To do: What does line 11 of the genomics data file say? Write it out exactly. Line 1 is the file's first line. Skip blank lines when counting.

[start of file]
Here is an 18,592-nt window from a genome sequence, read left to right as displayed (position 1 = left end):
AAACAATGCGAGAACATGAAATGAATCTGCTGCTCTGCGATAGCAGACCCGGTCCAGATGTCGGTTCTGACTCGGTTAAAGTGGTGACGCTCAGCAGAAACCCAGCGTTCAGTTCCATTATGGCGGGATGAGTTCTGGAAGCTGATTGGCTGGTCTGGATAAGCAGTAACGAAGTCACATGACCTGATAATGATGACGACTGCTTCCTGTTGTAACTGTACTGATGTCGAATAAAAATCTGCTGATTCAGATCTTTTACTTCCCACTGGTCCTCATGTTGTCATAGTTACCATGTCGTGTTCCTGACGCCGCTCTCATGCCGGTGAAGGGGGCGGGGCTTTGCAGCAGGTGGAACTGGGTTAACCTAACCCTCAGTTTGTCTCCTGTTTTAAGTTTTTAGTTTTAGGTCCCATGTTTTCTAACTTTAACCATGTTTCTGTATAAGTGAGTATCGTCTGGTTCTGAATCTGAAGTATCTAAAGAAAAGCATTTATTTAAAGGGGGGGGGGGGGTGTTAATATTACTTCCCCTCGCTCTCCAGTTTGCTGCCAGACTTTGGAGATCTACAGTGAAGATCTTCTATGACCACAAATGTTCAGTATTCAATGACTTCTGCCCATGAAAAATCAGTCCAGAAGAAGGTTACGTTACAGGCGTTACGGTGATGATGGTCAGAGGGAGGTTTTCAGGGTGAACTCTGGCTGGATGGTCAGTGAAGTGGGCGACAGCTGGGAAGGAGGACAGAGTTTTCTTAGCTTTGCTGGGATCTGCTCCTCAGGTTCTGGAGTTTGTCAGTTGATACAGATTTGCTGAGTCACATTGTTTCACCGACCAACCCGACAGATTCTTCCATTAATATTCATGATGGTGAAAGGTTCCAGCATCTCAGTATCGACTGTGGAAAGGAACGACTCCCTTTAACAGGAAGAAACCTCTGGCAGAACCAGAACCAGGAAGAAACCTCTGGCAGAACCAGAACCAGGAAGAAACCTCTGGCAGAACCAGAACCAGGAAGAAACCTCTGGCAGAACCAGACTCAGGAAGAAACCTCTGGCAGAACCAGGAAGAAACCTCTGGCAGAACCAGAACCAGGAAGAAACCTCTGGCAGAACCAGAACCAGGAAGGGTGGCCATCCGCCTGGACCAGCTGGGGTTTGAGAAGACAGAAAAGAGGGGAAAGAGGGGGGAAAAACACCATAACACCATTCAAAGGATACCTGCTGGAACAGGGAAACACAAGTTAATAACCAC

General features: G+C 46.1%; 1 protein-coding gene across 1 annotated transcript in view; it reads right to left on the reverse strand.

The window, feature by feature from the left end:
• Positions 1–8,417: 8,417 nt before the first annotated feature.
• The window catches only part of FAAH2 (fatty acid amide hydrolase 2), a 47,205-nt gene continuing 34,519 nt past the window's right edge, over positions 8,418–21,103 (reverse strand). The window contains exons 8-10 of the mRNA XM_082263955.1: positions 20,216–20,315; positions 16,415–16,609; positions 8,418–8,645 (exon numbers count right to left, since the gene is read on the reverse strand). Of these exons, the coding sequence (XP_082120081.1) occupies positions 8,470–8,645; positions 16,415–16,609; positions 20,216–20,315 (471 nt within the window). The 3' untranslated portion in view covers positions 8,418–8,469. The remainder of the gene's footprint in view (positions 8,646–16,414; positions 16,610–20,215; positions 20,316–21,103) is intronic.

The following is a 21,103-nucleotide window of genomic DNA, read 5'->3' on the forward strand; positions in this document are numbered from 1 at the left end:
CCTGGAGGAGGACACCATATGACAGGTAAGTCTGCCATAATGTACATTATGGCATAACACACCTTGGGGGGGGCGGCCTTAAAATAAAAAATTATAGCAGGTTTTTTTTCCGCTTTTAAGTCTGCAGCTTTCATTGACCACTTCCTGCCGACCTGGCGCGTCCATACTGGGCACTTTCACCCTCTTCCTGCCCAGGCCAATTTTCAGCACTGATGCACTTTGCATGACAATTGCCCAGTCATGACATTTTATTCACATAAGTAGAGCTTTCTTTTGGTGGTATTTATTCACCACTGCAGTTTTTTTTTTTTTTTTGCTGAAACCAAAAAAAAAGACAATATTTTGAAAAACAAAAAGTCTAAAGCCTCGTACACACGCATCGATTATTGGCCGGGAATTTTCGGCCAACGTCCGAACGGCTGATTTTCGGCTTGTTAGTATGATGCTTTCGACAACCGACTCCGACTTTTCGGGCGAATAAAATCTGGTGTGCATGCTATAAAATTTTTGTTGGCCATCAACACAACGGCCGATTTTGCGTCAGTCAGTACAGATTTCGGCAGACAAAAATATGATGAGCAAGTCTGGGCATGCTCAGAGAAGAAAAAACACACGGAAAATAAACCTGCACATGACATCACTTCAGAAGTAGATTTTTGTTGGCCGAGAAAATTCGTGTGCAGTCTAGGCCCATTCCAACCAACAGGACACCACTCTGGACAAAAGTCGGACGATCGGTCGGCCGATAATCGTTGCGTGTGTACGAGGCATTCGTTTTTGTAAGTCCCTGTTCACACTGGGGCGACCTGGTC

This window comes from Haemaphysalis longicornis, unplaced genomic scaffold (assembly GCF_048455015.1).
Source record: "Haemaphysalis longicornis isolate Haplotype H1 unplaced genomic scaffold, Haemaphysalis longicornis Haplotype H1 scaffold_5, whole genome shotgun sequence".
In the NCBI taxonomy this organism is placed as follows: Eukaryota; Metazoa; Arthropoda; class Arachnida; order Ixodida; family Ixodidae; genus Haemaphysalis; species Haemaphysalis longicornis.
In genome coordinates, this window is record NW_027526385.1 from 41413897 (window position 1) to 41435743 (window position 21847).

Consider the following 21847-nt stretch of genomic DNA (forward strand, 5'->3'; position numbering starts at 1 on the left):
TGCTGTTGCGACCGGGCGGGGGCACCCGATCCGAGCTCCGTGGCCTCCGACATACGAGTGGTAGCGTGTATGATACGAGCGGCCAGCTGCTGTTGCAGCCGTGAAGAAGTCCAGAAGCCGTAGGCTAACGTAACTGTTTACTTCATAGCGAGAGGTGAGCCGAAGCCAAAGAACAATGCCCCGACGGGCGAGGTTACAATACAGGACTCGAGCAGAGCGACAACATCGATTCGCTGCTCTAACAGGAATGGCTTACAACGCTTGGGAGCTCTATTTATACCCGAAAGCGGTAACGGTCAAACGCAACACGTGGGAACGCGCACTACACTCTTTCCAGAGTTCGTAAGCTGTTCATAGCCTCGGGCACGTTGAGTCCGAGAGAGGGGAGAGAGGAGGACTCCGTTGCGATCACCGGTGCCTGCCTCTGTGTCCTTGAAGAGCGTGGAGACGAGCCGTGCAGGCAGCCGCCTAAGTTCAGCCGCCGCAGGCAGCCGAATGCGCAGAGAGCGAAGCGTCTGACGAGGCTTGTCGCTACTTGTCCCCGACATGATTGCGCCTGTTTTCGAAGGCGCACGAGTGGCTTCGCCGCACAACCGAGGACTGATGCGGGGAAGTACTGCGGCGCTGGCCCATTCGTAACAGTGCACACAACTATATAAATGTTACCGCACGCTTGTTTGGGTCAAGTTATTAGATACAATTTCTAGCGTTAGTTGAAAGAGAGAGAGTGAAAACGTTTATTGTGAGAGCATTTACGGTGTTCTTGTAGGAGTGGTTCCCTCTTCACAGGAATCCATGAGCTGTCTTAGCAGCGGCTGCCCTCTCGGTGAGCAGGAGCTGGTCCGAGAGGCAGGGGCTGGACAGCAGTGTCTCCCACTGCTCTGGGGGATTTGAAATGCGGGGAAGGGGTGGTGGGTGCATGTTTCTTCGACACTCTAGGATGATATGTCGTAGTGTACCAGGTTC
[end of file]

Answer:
In the NCBI taxonomy this organism is placed as follows: Eukaryota; Metazoa; Arthropoda; class Arachnida; order Ixodida; family Ixodidae; genus Haemaphysalis; species Haemaphysalis longicornis.